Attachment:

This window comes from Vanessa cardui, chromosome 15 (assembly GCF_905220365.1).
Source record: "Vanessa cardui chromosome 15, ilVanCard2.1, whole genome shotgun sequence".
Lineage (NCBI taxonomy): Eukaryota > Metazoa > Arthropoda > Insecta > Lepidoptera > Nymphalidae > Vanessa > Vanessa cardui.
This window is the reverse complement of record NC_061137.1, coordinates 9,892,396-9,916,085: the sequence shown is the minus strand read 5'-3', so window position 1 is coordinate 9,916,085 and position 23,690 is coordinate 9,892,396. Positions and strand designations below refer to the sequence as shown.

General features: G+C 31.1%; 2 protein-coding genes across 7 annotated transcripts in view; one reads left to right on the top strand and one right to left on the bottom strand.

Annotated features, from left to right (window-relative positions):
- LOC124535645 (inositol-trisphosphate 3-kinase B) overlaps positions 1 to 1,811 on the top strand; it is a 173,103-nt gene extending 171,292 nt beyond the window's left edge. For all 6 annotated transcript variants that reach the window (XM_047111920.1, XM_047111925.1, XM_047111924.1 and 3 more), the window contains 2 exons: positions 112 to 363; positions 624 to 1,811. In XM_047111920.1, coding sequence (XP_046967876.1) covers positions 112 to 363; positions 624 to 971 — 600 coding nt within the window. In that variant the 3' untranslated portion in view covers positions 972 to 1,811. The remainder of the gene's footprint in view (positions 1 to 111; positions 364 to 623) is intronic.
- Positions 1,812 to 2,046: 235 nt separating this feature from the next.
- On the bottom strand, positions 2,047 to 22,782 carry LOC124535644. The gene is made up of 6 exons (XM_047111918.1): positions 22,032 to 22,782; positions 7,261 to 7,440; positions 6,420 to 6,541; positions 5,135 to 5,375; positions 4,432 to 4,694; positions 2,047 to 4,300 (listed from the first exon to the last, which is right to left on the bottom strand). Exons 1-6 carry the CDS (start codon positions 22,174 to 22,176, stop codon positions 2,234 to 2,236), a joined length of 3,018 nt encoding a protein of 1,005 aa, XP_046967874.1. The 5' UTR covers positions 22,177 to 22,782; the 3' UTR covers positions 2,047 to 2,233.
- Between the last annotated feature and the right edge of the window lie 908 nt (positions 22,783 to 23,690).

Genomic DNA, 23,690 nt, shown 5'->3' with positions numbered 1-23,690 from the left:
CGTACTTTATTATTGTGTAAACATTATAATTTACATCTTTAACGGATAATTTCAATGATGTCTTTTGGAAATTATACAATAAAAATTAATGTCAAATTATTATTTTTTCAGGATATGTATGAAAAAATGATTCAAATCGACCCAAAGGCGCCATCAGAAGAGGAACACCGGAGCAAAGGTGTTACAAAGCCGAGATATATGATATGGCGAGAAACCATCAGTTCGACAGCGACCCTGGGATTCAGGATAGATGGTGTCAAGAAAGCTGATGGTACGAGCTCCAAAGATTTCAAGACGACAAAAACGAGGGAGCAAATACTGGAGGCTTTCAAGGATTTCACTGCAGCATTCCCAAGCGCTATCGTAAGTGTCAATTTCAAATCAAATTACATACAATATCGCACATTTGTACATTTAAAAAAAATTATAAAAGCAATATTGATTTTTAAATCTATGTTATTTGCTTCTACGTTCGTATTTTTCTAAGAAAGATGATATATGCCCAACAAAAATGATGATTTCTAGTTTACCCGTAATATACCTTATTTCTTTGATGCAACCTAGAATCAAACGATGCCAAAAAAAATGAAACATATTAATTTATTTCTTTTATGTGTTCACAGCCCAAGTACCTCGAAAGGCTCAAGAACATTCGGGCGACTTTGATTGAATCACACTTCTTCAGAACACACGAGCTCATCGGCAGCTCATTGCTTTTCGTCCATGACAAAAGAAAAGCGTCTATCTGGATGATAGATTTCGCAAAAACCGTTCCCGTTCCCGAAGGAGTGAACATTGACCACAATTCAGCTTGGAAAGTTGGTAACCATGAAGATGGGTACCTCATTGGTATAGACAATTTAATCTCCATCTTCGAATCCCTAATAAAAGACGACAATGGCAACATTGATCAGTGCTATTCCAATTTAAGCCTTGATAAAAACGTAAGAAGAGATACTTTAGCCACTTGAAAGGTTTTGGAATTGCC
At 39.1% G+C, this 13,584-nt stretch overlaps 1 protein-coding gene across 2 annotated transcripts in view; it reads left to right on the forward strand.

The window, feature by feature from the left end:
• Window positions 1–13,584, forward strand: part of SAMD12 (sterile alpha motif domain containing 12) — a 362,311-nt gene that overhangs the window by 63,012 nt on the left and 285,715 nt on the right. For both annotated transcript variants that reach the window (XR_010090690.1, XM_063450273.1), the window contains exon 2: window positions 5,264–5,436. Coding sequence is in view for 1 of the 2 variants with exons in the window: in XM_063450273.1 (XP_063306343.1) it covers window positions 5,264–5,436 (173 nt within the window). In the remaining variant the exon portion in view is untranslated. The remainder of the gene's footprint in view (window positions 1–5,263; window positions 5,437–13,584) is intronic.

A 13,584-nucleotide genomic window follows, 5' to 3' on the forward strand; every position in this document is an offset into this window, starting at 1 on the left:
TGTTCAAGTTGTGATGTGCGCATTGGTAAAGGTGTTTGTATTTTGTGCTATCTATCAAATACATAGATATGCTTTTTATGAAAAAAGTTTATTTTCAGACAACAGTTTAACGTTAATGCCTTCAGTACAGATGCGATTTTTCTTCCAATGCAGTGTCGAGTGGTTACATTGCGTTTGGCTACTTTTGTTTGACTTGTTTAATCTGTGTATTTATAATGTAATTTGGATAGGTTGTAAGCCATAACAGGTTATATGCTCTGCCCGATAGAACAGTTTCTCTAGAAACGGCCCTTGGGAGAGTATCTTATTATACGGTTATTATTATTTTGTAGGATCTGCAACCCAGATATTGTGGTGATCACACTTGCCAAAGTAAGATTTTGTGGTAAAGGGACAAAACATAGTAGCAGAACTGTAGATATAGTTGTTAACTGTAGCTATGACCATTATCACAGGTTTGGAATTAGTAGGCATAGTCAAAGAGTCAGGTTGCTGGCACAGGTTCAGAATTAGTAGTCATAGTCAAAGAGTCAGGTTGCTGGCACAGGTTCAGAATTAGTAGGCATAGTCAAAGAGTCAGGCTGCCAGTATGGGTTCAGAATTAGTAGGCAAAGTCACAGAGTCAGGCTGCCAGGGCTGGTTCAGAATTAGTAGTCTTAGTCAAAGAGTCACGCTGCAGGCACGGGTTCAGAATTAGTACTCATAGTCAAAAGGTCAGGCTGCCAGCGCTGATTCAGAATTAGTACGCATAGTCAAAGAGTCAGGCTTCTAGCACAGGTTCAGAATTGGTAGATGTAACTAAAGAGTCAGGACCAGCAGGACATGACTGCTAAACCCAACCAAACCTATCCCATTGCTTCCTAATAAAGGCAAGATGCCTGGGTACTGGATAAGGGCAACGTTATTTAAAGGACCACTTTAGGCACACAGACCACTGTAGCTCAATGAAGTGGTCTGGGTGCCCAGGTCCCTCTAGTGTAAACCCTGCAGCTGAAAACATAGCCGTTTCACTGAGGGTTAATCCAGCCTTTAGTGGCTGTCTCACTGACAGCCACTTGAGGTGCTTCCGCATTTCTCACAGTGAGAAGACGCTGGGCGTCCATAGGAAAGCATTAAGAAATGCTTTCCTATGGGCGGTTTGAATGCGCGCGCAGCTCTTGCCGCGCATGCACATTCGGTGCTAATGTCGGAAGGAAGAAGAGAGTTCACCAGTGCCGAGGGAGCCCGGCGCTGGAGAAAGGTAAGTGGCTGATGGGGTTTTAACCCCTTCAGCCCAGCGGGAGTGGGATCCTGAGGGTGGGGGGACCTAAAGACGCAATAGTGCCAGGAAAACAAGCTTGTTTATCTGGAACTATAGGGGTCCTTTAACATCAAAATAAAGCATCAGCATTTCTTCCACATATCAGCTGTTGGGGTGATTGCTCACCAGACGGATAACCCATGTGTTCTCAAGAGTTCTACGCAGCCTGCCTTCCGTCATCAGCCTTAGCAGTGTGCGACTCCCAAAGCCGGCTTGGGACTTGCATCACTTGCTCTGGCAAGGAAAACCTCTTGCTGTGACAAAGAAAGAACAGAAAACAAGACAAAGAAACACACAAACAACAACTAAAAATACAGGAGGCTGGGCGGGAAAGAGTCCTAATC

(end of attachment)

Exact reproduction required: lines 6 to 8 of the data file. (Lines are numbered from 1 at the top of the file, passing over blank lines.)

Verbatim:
Annotated features, from left to right (window-relative positions):
- LOC124535645 (inositol-trisphosphate 3-kinase B) overlaps positions 1 to 1,811 on the top strand; it is a 173,103-nt gene extending 171,292 nt beyond the window's left edge. For all 6 annotated transcript variants that reach the window (XM_047111920.1, XM_047111925.1, XM_047111924.1 and 3 more), the window contains 2 exons: positions 112 to 363; positions 624 to 1,811. In XM_047111920.1, coding sequence (XP_046967876.1) covers positions 112 to 363; positions 624 to 971 — 600 coding nt within the window. In that variant the 3' untranslated portion in view covers positions 972 to 1,811. The remainder of the gene's footprint in view (positions 1 to 111; positions 364 to 623) is intronic.
- Positions 1,812 to 2,046: 235 nt separating this feature from the next.